The Answer: Commemorate in one’s own special way.
As an American in Frankfurt, Germany, it was incumbent upon me to sing songs of patriotism and wag my tail in celebration of my beloved country’s independence on July 4th. Although the setting was different—stuffy trains, foreign smells, and ubiquitous Germans snacking on dry bread—the mentality was the same. It was the fourth of July, a time to celebrate America.
Friday, July 4th, 2008.
I found myself lacking the Fourth of July essentials: fireworks, barbecues, ballgames, family, friends, and public drunkenness. And, it was a regular workday to boot. But the decision was made almost instantaneously to let this serve only as a minor impediment. I would begin my morning commute imagining a Boston Pops performance with a spectacular fireworks display on the Esplanade. The child in me would have to surface in order to create a magical Fourth celebration—in my own head. I was off to a decent start, too, when halfway through my commute I realized that not a single soul on the U5 train was sharing my enthusiasm. Wax mannequins had more life than some of these people. But I needed to remember that this was not America, and that July 4th meant nothing to these folks.
The emotional trauma of having to work on this sacred day eventually subsided and I found myself with a leftover chunk of time in the late afternoon to do as I pleased. I wouldn’t be gearing up for the traditional cookout at a friend’s house, or the crazy boat party with my one friend that acted like a drunken pirate by shooting bottle rockets out of his arse, nor would I partake in an evening fireworks celebration. Instead, I was on my own with all of forty euros in my pocket, a chip on my shoulder, and nowhere to celebrate.
Step 1: Find something/anything to do:
Head over to the Zeil, Frankfurt’s shopping boardwalk that’s jam-packed with people who can’t walk straight, reckless pigeons producing copious amounts of pigeon poop, and surreal-looking beggars. That’s exactly what I did.
The objective was to keep busy, just enough to curtail any feelings of sadness associated with the separation from America’s Fourth of July festivities. So, in human fireworks-like fashion, such as your classic jumping jack, I hopped from store to store and even back to some of the same stores, looking for the holy grail of birthday gifts at an unbeatable price and a shipping profile that matched the weight class of a pack of gum. Much to my chagrin, the search lasted a couple of hours, only to end with me being close to throwing an adult tantrum due to the overzealous crowds and my unconscionably unoriginal buying decision.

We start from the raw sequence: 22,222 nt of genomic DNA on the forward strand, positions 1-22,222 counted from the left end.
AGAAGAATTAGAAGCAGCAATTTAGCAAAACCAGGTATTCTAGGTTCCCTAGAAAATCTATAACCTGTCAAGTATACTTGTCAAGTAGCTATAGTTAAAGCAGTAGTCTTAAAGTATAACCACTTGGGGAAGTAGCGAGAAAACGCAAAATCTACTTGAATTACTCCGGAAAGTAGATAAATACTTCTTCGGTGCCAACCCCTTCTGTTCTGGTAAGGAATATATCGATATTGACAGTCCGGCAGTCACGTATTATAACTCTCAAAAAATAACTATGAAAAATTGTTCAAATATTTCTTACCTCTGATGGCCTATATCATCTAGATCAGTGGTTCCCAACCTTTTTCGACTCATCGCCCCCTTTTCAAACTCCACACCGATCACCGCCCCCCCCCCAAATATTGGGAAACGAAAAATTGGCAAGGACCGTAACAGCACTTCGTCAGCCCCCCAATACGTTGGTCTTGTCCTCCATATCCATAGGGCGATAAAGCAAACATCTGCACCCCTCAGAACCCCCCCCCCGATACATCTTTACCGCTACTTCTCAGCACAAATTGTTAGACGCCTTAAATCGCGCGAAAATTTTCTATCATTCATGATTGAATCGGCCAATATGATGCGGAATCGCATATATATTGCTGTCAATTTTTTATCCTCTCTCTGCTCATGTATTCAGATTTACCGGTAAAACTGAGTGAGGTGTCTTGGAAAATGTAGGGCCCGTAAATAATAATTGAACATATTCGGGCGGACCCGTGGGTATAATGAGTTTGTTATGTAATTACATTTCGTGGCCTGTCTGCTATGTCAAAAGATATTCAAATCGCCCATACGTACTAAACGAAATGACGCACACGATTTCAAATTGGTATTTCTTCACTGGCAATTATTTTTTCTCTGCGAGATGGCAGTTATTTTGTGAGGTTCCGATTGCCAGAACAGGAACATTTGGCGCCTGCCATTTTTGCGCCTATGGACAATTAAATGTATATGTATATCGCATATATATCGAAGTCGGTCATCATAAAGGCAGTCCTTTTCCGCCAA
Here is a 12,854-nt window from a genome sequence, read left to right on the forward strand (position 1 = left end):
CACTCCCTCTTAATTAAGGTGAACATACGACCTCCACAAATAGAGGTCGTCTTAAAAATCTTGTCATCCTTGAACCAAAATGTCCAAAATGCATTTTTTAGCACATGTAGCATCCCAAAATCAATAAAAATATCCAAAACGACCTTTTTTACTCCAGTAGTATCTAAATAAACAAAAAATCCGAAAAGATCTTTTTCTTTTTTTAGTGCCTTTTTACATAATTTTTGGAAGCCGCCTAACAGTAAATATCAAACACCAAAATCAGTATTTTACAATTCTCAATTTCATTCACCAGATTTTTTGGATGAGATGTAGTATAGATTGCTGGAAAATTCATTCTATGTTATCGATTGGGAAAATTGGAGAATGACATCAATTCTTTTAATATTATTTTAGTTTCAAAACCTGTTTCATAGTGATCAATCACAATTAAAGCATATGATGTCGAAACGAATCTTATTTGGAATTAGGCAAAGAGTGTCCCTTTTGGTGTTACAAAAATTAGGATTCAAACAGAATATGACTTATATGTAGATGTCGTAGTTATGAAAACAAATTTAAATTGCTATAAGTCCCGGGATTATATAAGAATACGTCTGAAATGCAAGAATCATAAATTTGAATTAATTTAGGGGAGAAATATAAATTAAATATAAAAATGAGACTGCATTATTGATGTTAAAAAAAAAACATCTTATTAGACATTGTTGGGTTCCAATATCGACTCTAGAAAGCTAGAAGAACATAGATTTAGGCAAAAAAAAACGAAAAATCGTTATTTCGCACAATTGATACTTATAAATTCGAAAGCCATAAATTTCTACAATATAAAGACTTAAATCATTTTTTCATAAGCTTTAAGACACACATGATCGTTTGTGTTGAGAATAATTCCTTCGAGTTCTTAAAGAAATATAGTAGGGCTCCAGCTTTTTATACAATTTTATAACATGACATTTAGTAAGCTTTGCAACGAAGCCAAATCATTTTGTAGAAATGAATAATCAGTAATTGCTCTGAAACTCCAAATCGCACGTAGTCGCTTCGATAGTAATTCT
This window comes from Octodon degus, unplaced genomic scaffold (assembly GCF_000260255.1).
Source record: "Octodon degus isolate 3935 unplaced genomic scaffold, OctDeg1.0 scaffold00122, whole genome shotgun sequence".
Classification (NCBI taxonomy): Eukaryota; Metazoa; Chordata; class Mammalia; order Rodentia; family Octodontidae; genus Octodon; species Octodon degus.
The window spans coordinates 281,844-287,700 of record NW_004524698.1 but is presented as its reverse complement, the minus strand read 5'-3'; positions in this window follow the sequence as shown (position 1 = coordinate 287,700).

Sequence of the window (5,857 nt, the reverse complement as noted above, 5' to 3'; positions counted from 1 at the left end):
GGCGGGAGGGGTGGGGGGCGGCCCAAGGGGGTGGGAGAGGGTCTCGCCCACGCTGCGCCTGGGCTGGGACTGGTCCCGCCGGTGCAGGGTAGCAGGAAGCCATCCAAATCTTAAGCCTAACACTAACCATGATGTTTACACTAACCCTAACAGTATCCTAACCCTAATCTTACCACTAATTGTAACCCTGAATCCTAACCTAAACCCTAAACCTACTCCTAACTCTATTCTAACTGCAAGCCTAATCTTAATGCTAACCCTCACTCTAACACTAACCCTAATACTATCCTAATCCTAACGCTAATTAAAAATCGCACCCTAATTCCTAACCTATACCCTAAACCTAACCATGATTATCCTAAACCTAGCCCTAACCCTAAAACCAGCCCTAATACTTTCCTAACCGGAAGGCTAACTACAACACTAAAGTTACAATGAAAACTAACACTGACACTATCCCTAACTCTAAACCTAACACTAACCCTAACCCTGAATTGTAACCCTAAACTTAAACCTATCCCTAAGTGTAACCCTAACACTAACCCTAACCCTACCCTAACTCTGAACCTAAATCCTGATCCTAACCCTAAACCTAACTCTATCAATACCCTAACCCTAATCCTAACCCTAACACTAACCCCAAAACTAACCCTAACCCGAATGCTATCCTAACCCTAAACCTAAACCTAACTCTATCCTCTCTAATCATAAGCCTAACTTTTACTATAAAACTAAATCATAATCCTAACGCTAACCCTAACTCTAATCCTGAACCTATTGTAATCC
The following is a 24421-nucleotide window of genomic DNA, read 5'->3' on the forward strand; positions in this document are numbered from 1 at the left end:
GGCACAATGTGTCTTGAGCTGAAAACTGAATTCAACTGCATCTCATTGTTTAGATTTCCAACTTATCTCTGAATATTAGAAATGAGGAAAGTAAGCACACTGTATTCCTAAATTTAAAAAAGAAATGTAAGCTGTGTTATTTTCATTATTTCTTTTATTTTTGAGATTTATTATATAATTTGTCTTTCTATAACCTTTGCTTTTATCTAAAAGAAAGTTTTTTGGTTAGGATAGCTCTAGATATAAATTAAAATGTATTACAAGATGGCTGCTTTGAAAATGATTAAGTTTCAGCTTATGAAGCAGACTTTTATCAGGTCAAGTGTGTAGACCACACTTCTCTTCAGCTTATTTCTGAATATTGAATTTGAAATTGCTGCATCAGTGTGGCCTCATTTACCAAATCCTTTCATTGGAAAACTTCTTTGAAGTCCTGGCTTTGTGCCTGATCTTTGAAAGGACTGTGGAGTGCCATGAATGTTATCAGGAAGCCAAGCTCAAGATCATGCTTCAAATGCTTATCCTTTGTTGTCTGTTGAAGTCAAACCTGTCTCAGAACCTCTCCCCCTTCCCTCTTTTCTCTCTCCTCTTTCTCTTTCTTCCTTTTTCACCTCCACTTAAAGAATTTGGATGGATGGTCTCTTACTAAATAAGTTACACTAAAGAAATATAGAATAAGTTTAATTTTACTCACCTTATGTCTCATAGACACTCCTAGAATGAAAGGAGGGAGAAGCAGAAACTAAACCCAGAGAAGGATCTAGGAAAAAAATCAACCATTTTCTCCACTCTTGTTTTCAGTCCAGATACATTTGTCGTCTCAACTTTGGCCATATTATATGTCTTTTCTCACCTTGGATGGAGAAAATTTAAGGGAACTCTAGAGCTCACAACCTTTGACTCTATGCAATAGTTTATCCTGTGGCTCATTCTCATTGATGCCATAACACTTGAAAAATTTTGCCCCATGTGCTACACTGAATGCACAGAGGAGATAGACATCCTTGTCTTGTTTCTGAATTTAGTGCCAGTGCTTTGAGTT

Step 2: Pick up some goods at the supermarket:
On the way home, I made the mandatory Fourth of July grocery store items purchase, and since there’d be no grilling, my list was modest: frozen pizza and a new orange-flavored German beer. I even added an extra pizza baguette to the mix for good measure. Now I’d have something to work with for the evening’s celebration.
Step 3: Listen to a patriotic song:
I chose the ever-popular “God Bless America.” YouTube offers many different artists’ rendition of this powerful anthem. For some extra cheese, I watched the ending scene in the movie The Deer Hunter, which features a heartfelt sing-a-long of the song. “Here’s to Nick.”
Step 4: Watch the Red Sox vs. Yankees game:
This was the cherry on top to a somewhat bland Fourth of July celebration. But it is something to be cherished and remembered, solely for its personal touch. We ate baked pizzas, drank chilled orange beer, and sat on our butts for several hours, indulging in the wonderful television experience that was the long, somewhat bizarre—one player’s attempt at a ball that bounced out of his glove and then took a brief nap on the wall before falling onto the grass for a hit—sporadically exciting, and always entertaining match-up between baseball’s two great rivals. I reminisced about past Independence Day celebrations as the lady by my side struggled to keep her eyes open. And in between, I’d throw in a comment or two about my love of baseball. I’m sure she would’ve had more fun filing her nails instead of listening to me blab, but I really didn’t care. It was the Fourth of July, and it was my right to celebrate everything American, regardless of where I was in the world.